Bad Google review? Here's what to do! | Twelve Three Media

How to Remove Bad Reviews from Google

5 Minute Read

Business owners and marketers know the problems created by a bad review. A review that reflects unfavorably on your product, service, and/or your employees can harm your reputation. The negative impact of a bad review on Google is magnified by the aggravation of trying to get the review removed.

Google Business Profile provides marketing agencies and business owners with the ability to manage their reputation on the platform by reporting reviews to Google for removal and checking the status of previously flagged reviews.

Before you do anything, however, there is one very important thing you SHOULD NOT do:

Do NOT Immediately Respond to a Google Review You Want Removed

Some negative reviews honestly reflect a bad experience with the business. Others are total B.S., written by people who don’t like the brand or by competitors who want to try to take your business down a peg.

The common wisdom is never to let a negative review stay online for too long. But we’re here to tell you that taking action without careful consideration first can hurt rather than help your Google reviews.

When you respond to a review on Google—whether it’s 100% true, a total lie, or anything in between—this legitimizes the review in Google’s eyes. Responding to the review tells Google that the review is “real” (you wouldn’t respond to a fake review, right?) As a result, Google will NOT take down the review once the business logs a response.

It is natural to want to manage the perception of your brand, especially when a bad review is groundless. But that’s what the steps we discuss below are for; jumping the gun and responding to the review actually hurts your cause.

Google does not share this information with the general public, largely because of its overreliance on automation when it comes to reviews. (For the Google algorithm, a response = acknowledgement, which in turn means the review is legitimate.)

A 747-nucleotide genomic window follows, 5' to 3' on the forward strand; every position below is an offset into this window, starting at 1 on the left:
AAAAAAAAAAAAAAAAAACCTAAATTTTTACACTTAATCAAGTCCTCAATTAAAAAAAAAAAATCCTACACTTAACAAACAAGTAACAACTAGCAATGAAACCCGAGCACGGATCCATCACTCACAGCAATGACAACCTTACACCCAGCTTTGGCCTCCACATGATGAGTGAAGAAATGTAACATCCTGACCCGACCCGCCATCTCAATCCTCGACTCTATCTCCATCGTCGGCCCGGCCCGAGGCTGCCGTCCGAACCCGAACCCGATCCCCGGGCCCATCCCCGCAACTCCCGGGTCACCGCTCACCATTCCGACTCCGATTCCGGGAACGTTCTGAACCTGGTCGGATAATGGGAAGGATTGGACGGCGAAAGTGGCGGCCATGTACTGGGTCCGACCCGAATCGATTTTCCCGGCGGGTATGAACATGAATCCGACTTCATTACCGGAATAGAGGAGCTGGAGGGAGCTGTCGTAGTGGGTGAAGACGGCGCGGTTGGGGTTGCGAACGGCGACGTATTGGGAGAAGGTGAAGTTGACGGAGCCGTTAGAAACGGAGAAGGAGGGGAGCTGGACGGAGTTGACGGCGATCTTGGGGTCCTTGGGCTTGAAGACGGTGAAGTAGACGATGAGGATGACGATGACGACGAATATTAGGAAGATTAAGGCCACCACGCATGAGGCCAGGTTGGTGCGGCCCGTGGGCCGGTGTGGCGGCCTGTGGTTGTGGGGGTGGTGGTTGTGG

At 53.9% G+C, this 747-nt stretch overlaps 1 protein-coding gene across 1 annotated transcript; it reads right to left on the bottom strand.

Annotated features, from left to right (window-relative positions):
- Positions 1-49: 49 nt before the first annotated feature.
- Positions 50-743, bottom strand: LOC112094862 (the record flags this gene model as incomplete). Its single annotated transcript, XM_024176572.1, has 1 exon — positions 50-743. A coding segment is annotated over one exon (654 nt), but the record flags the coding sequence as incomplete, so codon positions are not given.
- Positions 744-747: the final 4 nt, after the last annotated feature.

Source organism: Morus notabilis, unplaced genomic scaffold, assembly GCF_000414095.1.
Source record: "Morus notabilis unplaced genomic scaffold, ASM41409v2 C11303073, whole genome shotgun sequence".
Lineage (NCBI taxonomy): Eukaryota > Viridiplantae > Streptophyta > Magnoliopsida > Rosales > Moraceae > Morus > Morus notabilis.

We believe it is critical for business owners and marketers to know how Google treats review responses. Not immediately addressing the review may seem counterintuitive, but taking a beat is in your best interest.

How to Request Removal of a Bad Review on Google

It is important to understand that Google will only remove reviews in certain circumstances. Just because you disagree with a review does not mean it will be removed. Instead, the review must violate Google policies or be associated with an incorrect location or listing.

For reviews meeting these criteria, Google offers the following tips for flagging the review:

  • If you are signed into your Google Business Profile:
    • Choose the review you’d like to flag
    • Open the listing location, select Reviews
    • Find and click the More symbol, and Flag the review as inappropriate
  • If the review is in a Google search or Maps listing:
    • Find the business profile
    • Click Reviews, find the review
    • Click “Report review” and select the violation type

You will be asked to identify the reason you are flagging the review.

Screenshot of Google Business Profile's reporting process for reviews | Twelve Three Media

Even if you follow these steps to the letter, you are unfortunately at the mercy of Google’s support team. Flagged reviews may not be assessed for several days, and even then your request to remove a review may be denied

Improving the Likelihood That a Review Will Be Removed

Reputation management is crucial in the digital age. Getting found on Google (whether through organic SEO and/or optimizing your listings) is not a set-it-and-forget-it process.